(54,240)

 

 

(2,757,776)

Amortization of prepaid assets

 

 

 

Stock-based compensation

 

49,771 

 

 

133,044 

Changes in operating assets and liabilities:

 

 

 

 

 

Receivables

 

1,071 

 

 

711 

Prepaid assets

 

34,442 

 

 

(338)

Accounts payable and accrued expenses

 

4,032 

 

 

79,243 

Registration rights liability

 

 

 

(18,225)

Due to related parties

 

 

 

(11,292)

Accrued interest

 

8,232 

 

 

985 

Accrued interest to related parties

 

6,770 

 

 

Net cash used in operating activities

 

(85,662)

 

 

(631,611)

 

 

 

 

 

 

Cash flows provided by (used in) investing activities

 

 

 

 

 

Proceeds from sale of acreage

 

 

 

4,000 

Cash paid for oil and natural gas properties

 

 

 

(591,044)

Net cash used in investing activities

 

 

 

(587,044)

 

 

 

 

 

 

Cash flows from financing activities:

 

 

 

 

 

Proceeds received from notes payable

 

30,124 

 

 

100,000 

Proceeds received from notes payable to related parties

 

59,886 

 

 

Payments of dividends on preferred stock

 

 

 

(60,495)

Net cash provided by financing activities

 

90,010 

 

 

39,505 

 

 

 

 

 

 

Net decrease in cash

 

4,348 

 

 

(1,179,150)

 

 

 

 

 

 

Cash at beginning of period

 

2,874 

 

 

1,182,024 

Cash at end of period

$

7,222 

 

$

2,874 

 

 

 

 

 

 

Supplemental disclosure of cash flow information:

 

 

 

 

 

Cash paid for interest

$

 

$

Cash paid for taxes

$

 

$

 

 

 

 

 

 

Non-cash investing and financing activities

 

 

 

 

 

Fair value of common shares issued upon conversion of preferred stock

$

 

$

18,756 

Increase in unproved oil and gas properties through accounts payable

$

 

$

76,725 

Dividends on preferred stock forgiven

$

43,567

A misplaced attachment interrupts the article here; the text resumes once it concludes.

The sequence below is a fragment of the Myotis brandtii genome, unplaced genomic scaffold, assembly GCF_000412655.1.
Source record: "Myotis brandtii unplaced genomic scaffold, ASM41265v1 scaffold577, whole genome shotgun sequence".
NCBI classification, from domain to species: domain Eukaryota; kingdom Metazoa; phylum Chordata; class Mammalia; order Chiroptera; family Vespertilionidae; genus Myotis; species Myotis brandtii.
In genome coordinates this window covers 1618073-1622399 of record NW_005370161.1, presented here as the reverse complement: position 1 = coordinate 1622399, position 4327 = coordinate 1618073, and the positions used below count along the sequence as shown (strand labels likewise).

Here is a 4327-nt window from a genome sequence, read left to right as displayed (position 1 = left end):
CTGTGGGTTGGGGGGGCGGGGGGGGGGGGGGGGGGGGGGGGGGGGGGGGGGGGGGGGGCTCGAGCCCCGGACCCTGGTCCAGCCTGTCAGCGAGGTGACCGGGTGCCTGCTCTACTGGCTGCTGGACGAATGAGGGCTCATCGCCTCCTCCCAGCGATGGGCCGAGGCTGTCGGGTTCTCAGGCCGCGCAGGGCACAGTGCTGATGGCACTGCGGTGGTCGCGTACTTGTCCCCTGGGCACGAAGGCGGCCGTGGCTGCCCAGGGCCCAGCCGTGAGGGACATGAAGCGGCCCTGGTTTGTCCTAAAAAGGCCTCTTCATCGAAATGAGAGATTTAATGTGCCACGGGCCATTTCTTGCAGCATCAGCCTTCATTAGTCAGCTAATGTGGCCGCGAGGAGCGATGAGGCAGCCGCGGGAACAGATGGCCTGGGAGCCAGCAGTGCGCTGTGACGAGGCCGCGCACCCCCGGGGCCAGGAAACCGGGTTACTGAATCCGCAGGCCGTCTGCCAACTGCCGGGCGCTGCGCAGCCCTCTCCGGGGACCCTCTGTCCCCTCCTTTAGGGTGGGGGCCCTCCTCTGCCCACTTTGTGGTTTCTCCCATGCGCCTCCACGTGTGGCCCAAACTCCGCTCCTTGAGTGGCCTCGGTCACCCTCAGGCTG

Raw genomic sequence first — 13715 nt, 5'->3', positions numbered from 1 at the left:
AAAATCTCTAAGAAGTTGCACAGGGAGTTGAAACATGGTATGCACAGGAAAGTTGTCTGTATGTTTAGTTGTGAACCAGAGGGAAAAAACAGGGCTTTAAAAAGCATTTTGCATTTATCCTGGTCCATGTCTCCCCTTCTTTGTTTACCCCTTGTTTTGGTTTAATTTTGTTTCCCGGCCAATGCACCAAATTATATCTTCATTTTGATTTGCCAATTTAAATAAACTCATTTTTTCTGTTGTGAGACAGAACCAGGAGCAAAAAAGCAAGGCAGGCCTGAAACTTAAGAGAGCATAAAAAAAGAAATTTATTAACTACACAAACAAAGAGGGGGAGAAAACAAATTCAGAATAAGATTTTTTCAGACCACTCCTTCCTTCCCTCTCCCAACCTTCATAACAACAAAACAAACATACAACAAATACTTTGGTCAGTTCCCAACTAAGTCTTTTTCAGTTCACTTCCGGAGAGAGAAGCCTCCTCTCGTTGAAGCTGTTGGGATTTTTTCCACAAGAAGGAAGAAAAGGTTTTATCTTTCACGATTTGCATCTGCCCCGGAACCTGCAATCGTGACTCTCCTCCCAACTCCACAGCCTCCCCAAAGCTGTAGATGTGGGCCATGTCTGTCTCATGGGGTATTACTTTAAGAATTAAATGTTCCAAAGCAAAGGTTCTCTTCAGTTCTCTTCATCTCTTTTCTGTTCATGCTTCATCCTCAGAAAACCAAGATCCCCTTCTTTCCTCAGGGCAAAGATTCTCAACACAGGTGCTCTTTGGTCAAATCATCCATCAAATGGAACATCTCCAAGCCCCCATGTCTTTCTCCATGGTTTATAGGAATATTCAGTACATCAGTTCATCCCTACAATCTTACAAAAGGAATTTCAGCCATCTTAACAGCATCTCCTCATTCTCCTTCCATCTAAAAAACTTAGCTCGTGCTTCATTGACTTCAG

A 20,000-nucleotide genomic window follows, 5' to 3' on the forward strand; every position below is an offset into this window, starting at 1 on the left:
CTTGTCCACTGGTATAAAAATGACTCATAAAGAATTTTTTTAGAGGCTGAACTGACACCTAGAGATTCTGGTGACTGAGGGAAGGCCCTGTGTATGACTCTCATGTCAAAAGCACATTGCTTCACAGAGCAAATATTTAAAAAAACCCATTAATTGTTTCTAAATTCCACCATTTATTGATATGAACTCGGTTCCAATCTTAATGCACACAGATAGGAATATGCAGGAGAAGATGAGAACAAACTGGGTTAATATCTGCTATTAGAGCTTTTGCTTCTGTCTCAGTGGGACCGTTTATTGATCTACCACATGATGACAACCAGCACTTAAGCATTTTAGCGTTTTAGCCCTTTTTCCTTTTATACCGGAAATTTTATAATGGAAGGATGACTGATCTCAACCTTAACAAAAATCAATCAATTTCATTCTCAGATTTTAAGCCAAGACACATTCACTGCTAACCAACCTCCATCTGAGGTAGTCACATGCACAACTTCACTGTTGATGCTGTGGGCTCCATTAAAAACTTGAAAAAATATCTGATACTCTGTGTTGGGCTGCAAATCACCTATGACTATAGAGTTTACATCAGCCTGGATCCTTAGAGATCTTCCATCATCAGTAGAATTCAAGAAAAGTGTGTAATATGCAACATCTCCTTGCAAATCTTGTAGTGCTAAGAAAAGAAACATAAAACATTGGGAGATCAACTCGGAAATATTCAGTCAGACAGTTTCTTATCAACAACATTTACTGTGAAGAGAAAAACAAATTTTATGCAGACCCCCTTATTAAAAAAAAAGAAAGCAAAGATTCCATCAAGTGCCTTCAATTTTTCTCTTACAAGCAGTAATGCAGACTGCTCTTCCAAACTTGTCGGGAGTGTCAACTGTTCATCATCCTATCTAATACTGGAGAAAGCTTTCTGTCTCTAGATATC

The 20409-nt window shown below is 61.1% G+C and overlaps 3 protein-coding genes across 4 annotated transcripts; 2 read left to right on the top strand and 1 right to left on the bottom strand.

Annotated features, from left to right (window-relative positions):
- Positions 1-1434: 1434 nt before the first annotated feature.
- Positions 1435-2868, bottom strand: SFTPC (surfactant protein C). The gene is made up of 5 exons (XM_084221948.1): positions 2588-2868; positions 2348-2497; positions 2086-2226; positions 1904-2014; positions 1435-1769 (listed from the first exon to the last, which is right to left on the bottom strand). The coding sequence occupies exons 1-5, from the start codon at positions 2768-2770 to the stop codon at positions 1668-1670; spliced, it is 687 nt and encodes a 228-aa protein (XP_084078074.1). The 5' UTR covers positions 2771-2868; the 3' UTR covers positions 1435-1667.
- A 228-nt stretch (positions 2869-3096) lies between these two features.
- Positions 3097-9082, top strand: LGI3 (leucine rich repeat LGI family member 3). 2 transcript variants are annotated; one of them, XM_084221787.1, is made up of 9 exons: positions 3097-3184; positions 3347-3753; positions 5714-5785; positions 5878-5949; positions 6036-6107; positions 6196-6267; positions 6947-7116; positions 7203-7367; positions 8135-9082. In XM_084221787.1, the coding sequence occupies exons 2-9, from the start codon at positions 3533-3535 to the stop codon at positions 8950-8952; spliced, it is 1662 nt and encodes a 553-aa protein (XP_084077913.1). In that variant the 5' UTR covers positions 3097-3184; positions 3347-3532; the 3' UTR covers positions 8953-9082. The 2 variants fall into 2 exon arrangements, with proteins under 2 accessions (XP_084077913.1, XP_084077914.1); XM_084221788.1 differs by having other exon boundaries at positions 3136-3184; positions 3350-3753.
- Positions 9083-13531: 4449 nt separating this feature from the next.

$

Payables forgiven

$

139,701 

 

$

Notes payable and accrued interest forgiven

$

46,964 

 

$

Oil and natural gas properties disposed for treasury stock

$

(437,000)

 

$


 See accompanying notes to consolidated financial statements.




30





DALA PETROLEUM CORP.

Notes to Consolidated Financial Statements

September 30, 2016


NOTE 1 – ORGANIZATION


Dala Petroleum Corp. (the “Company,” “we,” “our,” or “Dala”), formerly known as “Westcott Products Corporation,” was incorporated as “Light Tech, Inc.” under the laws of the State of Nevada on May 24, 1984. A subsidiary in the name “Westcott Products Corporation” was organized by us under the laws of the State of Delaware on June 24, 1986, for the purpose of changing our name and domicile to the State of Delaware. On June 27, 1986, we merged with the Delaware subsidiary, with the survivor being Westcott Products Corporation, a Delaware corporation.


NOTE 2 – TRANSACTIONS


June 2014 Merger


On June 2, 2014, the Company, its newly formed and wholly-owned subsidiary, Dala Acquisition Corp., a Nevada corporation (“Merger Subsidiary”), and Dala Petroleum Corp., a Nevada corporation (“Dala”), executed and delivered an Agreement and Plan of Merger (the “Merger Agreement”), whereby Merger Subsidiary merged with and into Dala, and Dala was the surviving company under the merger and became a wholly-owned subsidiary of then-named Westcott (the “Merger”) on the closing of the Merger. As a result of the Merger, Westcott issued 10,000,000 shares of its common stock in exchange for all of the outstanding shares of common stock of Dala, which was distributed to Dala Petroleum’s sole shareholder and was then distributed on a pro rata basis to its members.


As a condition precedent to the Merger, Westcott raised $2,025,000 from persons who are “accredited investors” in consideration of the sale of 2,025 shares of its Series A 6% Convertible Preferred Stock and 2,893,725 warrants at the offering price of $1,000 per unit.  Each $1,000 unit consisted of (i) one share of Series A 6% Convertible Preferred Stock that is convertible at any time at the option of the Holder into common stock at the conversion price of $0.70 per common share based on the total dollar amount invested and (ii) 1,429 warrants (issued for each Series A 6% Convertible Preferred Stock sold in each unit) to purchase common shares of the Company at an exercise price of $1.35 with a life of three years as of the “Effective Date” defined as the earliest date of the following to occur: (a) the initial registration statement required by the Offering Documents has been declared effective by the United States Securities and Exchange Commission (the “SEC”), (b) all of the underlying shares have been sold pursuant to SEC Rule 144 or may be sold pursuant to SEC Rule 144 without the requirement for the Company to be in compliance with the current public information required under SEC Rule 144 and without volume or manner-of-sale restrictions or (c) following the one year anniversary of June 3, 2014.